Photo by Victor Xok on Unsplash

Using Cycling To Improve Your Running: Does It Really Work? 

Less than half the amount of people who run also cycle, but these runners could be missing a trick. Cycling is a perfect complementary exercise for runners as it strengthens the leg muscles, can be a form of active recovery, and gives the joints a rest — all of which helps you to become a stronger and faster runner. For less serious runners, such as people who are just trying to improve their fitness and shed some pounds, cycling can help you to get out running for more than a mile or two before your body has had enough so that you can burn more calories. 

Picking a type of cycling that suits you

All cycling uses the same muscles and improve your fitness, but the intensity and what is focused on will vary depending on which type of cycling you choose. For example, using a spin bike at the gym will primarily focus on your cardio and endurance and help you to burn fat, whereas getting yourself a mountain bike and cycling up hills will have a greater impact on your leg muscles. Cycling outside comes with the added bonus of connecting with nature and getting some fresh air. Plus, you can mix things up by cycling on different terrains. Mountain bikes can be inexpensive to buy, so if you enjoy running because there’s very little cost involved, then cycling offers this same perk.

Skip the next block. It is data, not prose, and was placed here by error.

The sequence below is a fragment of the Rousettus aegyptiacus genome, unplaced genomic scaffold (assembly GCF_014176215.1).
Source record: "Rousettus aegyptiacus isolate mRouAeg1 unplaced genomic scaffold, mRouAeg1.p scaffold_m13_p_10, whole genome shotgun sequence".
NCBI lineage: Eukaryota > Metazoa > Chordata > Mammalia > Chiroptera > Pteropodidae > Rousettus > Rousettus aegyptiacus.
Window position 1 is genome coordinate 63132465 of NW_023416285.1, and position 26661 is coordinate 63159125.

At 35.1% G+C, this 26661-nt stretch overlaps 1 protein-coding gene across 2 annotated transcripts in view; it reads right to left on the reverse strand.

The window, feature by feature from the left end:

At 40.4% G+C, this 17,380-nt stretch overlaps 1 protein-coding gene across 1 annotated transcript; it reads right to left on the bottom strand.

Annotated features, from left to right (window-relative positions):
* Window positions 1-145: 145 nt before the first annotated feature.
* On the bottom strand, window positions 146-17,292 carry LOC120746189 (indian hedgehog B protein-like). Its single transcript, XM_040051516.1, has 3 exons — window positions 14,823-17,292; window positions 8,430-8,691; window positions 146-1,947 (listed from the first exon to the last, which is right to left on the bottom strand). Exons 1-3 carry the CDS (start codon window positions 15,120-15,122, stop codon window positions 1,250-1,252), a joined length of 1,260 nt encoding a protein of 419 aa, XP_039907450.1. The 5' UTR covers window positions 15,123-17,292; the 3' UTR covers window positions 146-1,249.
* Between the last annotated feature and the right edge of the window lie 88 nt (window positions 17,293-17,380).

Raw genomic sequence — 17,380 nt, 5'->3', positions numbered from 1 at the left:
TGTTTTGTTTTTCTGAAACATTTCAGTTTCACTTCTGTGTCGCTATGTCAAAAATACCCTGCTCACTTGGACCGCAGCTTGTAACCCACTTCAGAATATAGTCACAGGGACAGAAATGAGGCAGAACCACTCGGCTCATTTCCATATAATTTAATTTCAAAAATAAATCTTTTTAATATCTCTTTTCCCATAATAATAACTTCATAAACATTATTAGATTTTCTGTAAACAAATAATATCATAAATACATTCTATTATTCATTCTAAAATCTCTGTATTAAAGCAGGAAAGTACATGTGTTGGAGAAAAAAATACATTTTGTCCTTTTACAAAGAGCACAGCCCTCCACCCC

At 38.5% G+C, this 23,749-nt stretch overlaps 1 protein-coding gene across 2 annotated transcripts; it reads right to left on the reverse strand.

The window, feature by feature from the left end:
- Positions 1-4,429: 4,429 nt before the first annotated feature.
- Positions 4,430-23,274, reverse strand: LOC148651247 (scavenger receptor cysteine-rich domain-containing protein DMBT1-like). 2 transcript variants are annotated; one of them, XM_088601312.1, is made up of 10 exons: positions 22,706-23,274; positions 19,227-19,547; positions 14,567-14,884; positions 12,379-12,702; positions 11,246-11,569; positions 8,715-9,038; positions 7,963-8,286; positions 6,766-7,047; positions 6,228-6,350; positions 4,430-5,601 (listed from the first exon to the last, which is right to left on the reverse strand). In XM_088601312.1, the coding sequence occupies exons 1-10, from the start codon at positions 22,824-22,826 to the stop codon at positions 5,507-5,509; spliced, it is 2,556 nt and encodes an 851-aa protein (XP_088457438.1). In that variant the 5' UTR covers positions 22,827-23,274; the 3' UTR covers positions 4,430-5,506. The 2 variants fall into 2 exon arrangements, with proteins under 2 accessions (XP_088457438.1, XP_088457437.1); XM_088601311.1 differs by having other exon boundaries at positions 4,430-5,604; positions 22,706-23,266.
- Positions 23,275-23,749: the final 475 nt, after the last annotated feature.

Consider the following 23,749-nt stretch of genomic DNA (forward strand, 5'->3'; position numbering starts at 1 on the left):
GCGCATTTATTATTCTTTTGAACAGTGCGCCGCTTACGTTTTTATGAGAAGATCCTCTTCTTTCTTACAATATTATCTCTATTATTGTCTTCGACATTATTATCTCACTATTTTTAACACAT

Cycling helps runners to avoid a plateau

If running is your only form of exercise then you’re building certain sets of muscles in your legs that are specific to running. This is good and will help to strengthen those muscles, but eventually you’ll plateau from not mixing up your workouts. Cycling complements running well because it also focuses on leg muscles, but will use them in a different way and use different ones too. Strengthening all leg muscles, rather than just the ones used for running, will help to make you a stronger and faster runner. Because of this, it also means that cycling is an ideal exercise for active recovery when done at a low intensity. 

Your joints can rest while you get an intense workout

Running is good for a lot of things, but your joints aren’t one of them. Your hips, ankles, and knees take a lot of impact when running, which can help to strengthen them, but it can also lead to injury. Replacing some of your running sessions with cycling can give your joints a much-needed rest without sacrificing an intense workout. Doing a brick workout can also be good for this. A brick workout is when two exercises are pushed together. For anyone new to this, try cycling for 10 miles at an intense pace and immediately follow it with a 1 mile run. Adjust these distances to suit you and gradually increase them as your fitness improves. A brick workout will make you feel like you’ve gone on a long run, but your joints won’t have taken the same impact, which is why it’s such a good option, especially if you’re recovering from an injury or working on your fitness. 

There are lots of benefits to cycling as a runner, from resting your joints to strengthening your legs. Plus, cycling can be an inexpensive way to increase your calorie burn and improve your running.

Photo by Victor Xok on Unsplash

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